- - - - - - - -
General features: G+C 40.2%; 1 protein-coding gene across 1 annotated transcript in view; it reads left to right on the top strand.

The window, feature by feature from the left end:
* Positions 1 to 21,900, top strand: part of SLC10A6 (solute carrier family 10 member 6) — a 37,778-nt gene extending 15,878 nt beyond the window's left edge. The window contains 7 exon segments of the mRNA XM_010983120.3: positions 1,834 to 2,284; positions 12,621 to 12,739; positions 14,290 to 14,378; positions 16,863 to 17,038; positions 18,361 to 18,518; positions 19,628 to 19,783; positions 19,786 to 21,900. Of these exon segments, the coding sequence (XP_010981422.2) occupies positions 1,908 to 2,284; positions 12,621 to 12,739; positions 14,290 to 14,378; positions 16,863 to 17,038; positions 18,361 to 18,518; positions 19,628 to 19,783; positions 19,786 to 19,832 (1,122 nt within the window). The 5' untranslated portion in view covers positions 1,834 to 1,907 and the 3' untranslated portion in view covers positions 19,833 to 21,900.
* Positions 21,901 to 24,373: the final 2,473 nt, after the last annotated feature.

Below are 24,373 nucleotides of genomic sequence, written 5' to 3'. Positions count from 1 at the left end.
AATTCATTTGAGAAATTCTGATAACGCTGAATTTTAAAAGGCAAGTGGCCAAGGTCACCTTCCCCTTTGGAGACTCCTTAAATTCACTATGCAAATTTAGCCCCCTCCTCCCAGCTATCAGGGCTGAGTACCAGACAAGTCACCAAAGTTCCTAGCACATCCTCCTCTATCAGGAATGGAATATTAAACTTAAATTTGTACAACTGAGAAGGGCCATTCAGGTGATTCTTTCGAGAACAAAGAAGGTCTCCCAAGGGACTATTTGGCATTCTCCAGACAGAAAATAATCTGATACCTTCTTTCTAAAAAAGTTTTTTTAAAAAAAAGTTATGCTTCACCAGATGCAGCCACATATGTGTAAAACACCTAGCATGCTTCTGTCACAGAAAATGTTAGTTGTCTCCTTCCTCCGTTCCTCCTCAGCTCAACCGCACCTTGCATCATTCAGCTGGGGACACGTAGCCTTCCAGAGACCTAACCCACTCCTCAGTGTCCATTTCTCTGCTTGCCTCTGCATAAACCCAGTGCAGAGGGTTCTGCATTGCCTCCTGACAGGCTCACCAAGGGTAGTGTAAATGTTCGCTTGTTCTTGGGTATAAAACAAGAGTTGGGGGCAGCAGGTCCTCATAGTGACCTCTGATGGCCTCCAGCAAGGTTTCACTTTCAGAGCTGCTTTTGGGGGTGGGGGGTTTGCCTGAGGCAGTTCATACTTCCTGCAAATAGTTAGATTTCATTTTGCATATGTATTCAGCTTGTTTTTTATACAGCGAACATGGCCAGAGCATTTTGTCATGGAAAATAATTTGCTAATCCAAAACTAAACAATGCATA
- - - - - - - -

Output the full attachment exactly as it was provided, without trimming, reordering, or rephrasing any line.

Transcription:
General features: G+C 40.2%; 1 protein-coding gene across 1 annotated transcript in view; it reads left to right on the top strand.

The window, feature by feature from the left end:
* Positions 1 to 21,900, top strand: part of SLC10A6 (solute carrier family 10 member 6) — a 37,778-nt gene extending 15,878 nt beyond the window's left edge. The window contains 7 exon segments of the mRNA XM_010983120.3: positions 1,834 to 2,284; positions 12,621 to 12,739; positions 14,290 to 14,378; positions 16,863 to 17,038; positions 18,361 to 18,518; positions 19,628 to 19,783; positions 19,786 to 21,900. Of these exon segments, the coding sequence (XP_010981422.2) occupies positions 1,908 to 2,284; positions 12,621 to 12,739; positions 14,290 to 14,378; positions 16,863 to 17,038; positions 18,361 to 18,518; positions 19,628 to 19,783; positions 19,786 to 19,832 (1,122 nt within the window). The 5' untranslated portion in view covers positions 1,834 to 1,907 and the 3' untranslated portion in view covers positions 19,833 to 21,900.
* Positions 21,901 to 24,373: the final 2,473 nt, after the last annotated feature.

Below are 24,373 nucleotides of genomic sequence, written 5' to 3'. Positions count from 1 at the left end.
AATTCATTTGAGAAATTCTGATAACGCTGAATTTTAAAAGGCAAGTGGCCAAGGTCACCTTCCCCTTTGGAGACTCCTTAAATTCACTATGCAAATTTAGCCCCCTCCTCCCAGCTATCAGGGCTGAGTACCAGACAAGTCACCAAAGTTCCTAGCACATCCTCCTCTATCAGGAATGGAATATTAAACTTAAATTTGTACAACTGAGAAGGGCCATTCAGGTGATTCTTTCGAGAACAAAGAAGGTCTCCCAAGGGACTATTTGGCATTCTCCAGACAGAAAATAATCTGATACCTTCTTTCTAAAAAAGTTTTTTTAAAAAAAAGTTATGCTTCACCAGATGCAGCCACATATGTGTAAAACACCTAGCATGCTTCTGTCACAGAAAATGTTAGTTGTCTCCTTCCTCCGTTCCTCCTCAGCTCAACCGCACCTTGCATCATTCAGCTGGGGACACGTAGCCTTCCAGAGACCTAACCCACTCCTCAGTGTCCATTTCTCTGCTTGCCTCTGCATAAACCCAGTGCAGAGGGTTCTGCATTGCCTCCTGACAGGCTCACCAAGGGTAGTGTAAATGTTCGCTTGTTCTTGGGTATAAAACAAGAGTTGGGGGCAGCAGGTCCTCATAGTGACCTCTGATGGCCTCCAGCAAGGTTTCACTTTCAGAGCTGCTTTTGGGGGTGGGGGGTTTGCCTGAGGCAGTTCATACTTCCTGCAAATAGTTAGATTTCATTTTGCATATGTATTCAGCTTGTTTTTTATACAGCGAACATGGCCAGAGCATTTTGTCATGGAAAATAATTTGCTAATCCAAAACTAAACAATGCATA